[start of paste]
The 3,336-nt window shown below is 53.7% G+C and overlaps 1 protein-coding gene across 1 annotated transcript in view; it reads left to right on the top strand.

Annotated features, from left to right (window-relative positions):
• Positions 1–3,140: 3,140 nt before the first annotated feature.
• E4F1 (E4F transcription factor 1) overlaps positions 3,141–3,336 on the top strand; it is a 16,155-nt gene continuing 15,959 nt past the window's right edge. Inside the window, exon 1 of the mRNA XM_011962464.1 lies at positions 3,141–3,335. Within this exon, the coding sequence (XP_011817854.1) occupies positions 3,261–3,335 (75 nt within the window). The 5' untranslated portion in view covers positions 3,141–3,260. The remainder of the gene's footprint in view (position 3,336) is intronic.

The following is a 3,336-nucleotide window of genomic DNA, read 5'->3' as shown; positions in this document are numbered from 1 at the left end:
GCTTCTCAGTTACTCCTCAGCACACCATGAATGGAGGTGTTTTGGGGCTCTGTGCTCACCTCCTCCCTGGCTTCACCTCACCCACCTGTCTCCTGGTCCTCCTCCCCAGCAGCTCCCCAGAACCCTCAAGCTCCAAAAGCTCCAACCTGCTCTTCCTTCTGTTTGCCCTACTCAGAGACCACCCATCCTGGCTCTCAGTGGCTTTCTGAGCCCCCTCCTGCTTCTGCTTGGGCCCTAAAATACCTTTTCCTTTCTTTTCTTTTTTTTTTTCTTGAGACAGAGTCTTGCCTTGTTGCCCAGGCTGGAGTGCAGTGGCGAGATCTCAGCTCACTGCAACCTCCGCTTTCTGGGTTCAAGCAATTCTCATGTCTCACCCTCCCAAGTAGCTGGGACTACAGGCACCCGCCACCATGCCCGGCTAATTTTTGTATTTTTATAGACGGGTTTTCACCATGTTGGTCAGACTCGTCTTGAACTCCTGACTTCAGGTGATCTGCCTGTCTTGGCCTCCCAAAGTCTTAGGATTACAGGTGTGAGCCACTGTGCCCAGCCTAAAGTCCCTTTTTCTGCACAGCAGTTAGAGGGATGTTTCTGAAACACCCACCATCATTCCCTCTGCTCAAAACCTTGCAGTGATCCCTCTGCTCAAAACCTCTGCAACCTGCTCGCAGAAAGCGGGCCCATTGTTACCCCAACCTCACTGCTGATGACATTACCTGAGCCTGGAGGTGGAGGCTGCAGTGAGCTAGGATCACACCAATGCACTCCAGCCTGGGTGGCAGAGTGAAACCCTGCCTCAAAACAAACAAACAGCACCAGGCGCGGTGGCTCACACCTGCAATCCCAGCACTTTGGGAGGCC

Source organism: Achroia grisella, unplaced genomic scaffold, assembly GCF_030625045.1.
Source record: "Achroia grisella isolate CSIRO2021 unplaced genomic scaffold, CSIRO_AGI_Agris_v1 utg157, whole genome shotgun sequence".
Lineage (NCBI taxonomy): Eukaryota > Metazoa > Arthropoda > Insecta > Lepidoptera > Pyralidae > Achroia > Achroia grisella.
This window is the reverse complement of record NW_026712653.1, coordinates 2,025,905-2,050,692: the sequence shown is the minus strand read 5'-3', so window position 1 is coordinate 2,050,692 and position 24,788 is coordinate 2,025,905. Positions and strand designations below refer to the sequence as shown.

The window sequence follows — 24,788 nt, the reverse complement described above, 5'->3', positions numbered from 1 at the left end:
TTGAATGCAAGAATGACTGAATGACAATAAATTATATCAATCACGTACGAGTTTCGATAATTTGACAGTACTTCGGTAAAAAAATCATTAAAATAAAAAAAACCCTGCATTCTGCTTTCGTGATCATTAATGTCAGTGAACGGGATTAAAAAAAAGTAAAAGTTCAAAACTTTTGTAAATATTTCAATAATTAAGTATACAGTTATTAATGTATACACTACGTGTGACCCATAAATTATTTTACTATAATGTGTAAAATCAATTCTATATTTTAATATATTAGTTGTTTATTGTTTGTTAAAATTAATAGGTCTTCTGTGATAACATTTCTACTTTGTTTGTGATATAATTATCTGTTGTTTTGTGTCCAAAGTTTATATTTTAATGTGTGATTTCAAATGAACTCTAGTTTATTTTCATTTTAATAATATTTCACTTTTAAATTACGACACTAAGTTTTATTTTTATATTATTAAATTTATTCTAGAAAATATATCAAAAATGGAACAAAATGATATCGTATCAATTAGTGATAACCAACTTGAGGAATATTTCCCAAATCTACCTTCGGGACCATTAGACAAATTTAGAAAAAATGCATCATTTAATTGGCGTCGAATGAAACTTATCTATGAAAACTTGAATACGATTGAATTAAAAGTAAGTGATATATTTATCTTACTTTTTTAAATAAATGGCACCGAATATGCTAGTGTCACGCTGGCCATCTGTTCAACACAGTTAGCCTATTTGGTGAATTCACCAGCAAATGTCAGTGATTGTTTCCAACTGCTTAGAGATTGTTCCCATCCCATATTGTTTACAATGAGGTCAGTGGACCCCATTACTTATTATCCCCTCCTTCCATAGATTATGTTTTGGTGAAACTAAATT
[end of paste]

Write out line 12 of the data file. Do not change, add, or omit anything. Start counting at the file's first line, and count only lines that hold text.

TTGAATGCAAGAATGACTGAATGACAATAAATTATATCAATCACGTACGAGTTTCGATAATTTGACAGTACTTCGGTAAAAAAATCATTAAAATAAAAAAAACCCTGCATTCTGCTTTCGTGATCATTAATGTCAGTGAACGGGATTAAAAAAAAGTAAAAGTTCAAAACTTTTGTAAATATTTCAATAATTAAGTATACAGTTATTAATGTATACACTACGTGTGACCCATAAATTATTTTACTATAATGTGTAAAATCAATTCTATATTTTAATATATTAGTTGTTTATTGTTTGTTAAAATTAATAGGTCTTCTGTGATAACATTTCTACTTTGTTTGTGATATAATTATCTGTTGTTTTGTGTCCAAAGTTTATATTTTAATGTGTGATTTCAAATGAACTCTAGTTTATTTTCATTTTAATAATATTTCACTTTTAAATTACGACACTAAGTTTTATTTTTATATTATTAAATTTATTCTAGAAAATATATCAAAAATGGAACAAAATGATATCGTATCAATTAGTGATAACCAACTTGAGGAATATTTCCCAAATCTACCTTCGGGACCATTAGACAAATTTAGAAAAAATGCATCATTTAATTGGCGTCGAATGAAACTTATCTATGAAAACTTGAATACGATTGAATTAAAAGTAAGTGATATATTTATCTTACTTTTTTAAATAAATGGCACCGAATATGCTAGTGTCACGCTGGCCATCTGTTCAACACAGTTAGCCTATTTGGTGAATTCACCAGCAAATGTCAGTGATTGTTTCCAACTGCTTAGAGATTGTTCCCATCCCATATTGTTTACAATGAGGTCAGTGGACCCCATTACTTATTATCCCCTCCTTCCATAGATTATGTTTTGGTGAAACTAAATT